Various types of regional banig has varying qualities of flexibilities and softness which make specific banig appropriate for a given product or function. Different regions have different processes to achieve what each considers as ideal banig for their own use. So, it is not surprising to come across some banig that are so pliable and soft and some which are stiff and rough to the touch.

The Sulu mats, particularly those coming from Laminusa and Unggus Matata in Tawi-tawi are the softest and most pliable. This is achieved by subjecting the unwoven pandanus leaves to a heavy wooden press called panggosan. Leaves are flattened and softened by rolling the panggosan back and forth as the leaves lie flat on a huge wooden slab.

To achieve a shiny sheen on the leaves, oil is added to the boiling water in the process of dyeing. The resulting product becomes highly pliable and smooth to the touch which makes it very ideal and suited for products for fashion items such as clothes, bags, shoes, etc. It is soft enough that it no longer requires a heavy duty sewing machine. Ordinary sewing machine will do.

But not all Sulu-type mats are subjected to these mat making processes. Mats coming from Jolo, Palawan or Zamboanga are never subjected to these preliminary preparations. The latter would have the pandanus leaves dipped in dye, dried, and woven. The special processes make mats from these islands expensive and hard to find.

One should note that all mats from Sulu are woven, while some Samar mats are embroidered – a major distinction between how the designs from these two areas differ in terms of aesthetic.

By “embroidered” we meant that the basic background is woven plainly and the designs are embedded on the surface layer of the background while the other would have design incorporated in the woven structure.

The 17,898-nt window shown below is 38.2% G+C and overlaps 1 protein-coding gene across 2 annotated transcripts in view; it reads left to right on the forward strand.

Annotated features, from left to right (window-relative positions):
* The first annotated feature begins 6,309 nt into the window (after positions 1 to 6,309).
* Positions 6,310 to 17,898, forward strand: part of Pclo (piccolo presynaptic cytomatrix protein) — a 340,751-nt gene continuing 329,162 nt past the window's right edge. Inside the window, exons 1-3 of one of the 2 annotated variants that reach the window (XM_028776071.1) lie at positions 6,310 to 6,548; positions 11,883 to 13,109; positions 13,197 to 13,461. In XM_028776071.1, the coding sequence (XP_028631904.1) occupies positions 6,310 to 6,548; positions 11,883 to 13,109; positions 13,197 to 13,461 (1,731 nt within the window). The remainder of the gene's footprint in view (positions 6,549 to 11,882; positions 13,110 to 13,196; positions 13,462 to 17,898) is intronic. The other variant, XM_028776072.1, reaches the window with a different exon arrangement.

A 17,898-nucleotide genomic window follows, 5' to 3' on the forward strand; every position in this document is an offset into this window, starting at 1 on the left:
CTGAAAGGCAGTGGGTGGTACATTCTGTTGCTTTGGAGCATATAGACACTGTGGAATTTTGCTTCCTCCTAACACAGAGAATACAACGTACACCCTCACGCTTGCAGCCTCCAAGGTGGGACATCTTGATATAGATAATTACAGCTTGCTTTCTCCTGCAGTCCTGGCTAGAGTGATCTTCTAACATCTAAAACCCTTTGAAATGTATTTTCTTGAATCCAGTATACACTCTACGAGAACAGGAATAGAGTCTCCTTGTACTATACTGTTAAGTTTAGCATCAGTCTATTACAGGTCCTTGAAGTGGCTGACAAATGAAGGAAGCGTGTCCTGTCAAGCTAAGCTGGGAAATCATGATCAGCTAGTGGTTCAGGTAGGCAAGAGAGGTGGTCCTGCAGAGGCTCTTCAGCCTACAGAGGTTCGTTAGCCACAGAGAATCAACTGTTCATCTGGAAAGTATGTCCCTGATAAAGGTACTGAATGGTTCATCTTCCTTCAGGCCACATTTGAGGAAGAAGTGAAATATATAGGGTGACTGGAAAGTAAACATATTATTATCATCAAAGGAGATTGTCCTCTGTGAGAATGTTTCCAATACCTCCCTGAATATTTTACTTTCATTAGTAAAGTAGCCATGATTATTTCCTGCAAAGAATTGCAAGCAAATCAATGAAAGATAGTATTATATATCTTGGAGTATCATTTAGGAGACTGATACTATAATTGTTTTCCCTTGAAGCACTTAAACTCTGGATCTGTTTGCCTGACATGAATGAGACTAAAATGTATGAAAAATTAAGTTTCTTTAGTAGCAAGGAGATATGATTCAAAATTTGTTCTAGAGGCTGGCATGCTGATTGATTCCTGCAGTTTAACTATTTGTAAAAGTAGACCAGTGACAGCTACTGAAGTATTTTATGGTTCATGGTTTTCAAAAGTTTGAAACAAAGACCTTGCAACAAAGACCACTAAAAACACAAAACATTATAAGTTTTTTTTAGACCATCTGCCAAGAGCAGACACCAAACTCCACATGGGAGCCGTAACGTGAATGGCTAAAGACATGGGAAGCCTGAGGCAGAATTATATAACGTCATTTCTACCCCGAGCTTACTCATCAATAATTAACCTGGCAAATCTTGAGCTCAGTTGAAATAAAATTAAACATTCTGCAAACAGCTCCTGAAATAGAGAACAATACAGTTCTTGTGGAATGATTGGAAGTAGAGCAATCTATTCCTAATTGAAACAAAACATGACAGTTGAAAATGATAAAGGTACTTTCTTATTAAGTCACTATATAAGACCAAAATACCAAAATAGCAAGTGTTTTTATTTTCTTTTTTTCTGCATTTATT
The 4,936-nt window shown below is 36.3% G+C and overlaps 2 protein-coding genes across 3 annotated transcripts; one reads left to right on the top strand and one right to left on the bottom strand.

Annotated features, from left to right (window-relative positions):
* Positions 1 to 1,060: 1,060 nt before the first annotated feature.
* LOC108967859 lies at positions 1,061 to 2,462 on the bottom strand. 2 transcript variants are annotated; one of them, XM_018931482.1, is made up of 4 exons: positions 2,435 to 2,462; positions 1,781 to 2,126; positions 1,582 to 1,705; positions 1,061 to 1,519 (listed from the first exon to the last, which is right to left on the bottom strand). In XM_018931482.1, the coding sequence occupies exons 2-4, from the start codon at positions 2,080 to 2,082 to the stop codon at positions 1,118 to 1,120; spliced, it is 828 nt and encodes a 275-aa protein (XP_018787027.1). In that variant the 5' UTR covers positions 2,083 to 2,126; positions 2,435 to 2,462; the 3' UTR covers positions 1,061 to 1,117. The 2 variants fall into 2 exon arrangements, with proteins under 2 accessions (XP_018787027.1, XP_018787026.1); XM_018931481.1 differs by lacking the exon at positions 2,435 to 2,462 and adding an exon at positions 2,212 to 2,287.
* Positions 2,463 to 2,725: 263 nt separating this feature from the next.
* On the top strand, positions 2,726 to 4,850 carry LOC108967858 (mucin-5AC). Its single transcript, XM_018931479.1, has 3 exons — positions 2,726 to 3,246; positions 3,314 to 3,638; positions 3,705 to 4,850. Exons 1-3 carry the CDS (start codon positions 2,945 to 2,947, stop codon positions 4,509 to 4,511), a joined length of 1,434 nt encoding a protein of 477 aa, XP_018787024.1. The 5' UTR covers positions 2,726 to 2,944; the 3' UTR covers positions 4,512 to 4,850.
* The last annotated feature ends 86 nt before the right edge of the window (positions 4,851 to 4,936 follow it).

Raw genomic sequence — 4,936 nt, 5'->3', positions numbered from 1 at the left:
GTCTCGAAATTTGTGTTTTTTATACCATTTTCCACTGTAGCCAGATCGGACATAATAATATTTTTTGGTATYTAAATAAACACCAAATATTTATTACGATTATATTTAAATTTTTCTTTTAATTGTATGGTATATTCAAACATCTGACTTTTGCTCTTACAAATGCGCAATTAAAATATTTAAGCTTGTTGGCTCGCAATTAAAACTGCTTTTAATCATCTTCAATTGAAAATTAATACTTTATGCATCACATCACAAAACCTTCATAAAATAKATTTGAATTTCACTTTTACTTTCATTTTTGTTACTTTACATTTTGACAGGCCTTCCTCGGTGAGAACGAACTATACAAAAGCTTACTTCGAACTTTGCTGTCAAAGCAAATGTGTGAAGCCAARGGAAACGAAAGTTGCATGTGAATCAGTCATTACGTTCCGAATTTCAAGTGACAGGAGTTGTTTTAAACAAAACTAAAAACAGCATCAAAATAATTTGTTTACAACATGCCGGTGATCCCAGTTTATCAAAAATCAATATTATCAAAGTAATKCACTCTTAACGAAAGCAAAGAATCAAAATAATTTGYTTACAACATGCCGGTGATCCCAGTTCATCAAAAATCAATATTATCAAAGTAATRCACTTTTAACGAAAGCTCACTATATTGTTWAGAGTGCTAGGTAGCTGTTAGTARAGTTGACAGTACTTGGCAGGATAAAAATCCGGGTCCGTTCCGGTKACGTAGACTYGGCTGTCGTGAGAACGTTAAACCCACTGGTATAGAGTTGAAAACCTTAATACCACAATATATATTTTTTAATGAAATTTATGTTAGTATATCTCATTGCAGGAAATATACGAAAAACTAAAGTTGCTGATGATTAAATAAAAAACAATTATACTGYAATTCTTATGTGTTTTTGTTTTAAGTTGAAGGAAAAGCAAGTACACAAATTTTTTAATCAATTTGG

Very stiff mats are excellent for the floor liners, boxes, placements, attaché cases among others. They could stand the wear and tear of constant use. The T’boli rattan mats are good example of these. However, with scarcity if rattan in the T’boli areas, production and availability are now lessened.

Rattan-made Palawan mats are also hard to find nowadays due to the scarcity of raw materials. In the midst of these scarcities, Cordillerans found climbing bamboos as a good substitute raw material. Climbing bamboo grows profusely in the hillside of Baguio, particularly in Sto. Tomas mountain.

And there is of course the runo reeds which also grows in any Cordillera hillside. It is generally used for matting or walling. It could be used in many varied ways because of its strength and durability.

The raw material tikog (Visayan) or the sesed (Maranao/Maguindanao) is well known in those Maguindanao area with the exception of Basey.in Samar. The problem with the Maranao design is their stubborn adherence to the same dye colors. Unlike the Basey mat makers who have innovated with the use of a whole spectrum of rainbow colors, the Maranao has stuck to the same old color spectrum determined by the same color dye available in the area.

The Bicolanos use karagomoy and the younger leaf called buri, – both of which are of the same plant species, they have developed the use of varied colors particularly on the buri, as evident in the various well-made ladies’ bags now seen in SM Kultura. Karagonoy is thicker and tougher and often relegated for use as storage boxes, waste baskets, hampers and plant liners for interiors.

Bolinao in Pangasinan has yet to make use of color spectrum in their designs. Contrary to that of San Juan, Ilocos Sur. What used to be in the backseat of mat making is now experiencing a bountiful return from its production of buri bags in kaleidoscopic colors with intricate weaving style. The Design Center workshop has done wonders to the craft tradition of this town.

The country has a great resource of raw materials ideal for mat weaving. It could be a foundation for a viable craft industry with the focused and sustained assistance from the local officials and agencies that are willing to make inroads. The opportunities are limitless as shown by this exhibition.

The current name of the game is banig – for environmental relevance, sustainability, aesthetic exploration and cultural uniqueness.

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Banig, a native handwoven mat made from an indigenous reed named tikog (Fimbristylis utilis), is usually used for sleeping. Overtime, it has been used in other forms like native bags, throw pillows, place mats, framed art works, and it now adorns modern walls panels, furniture mattings and even used in designer clothings.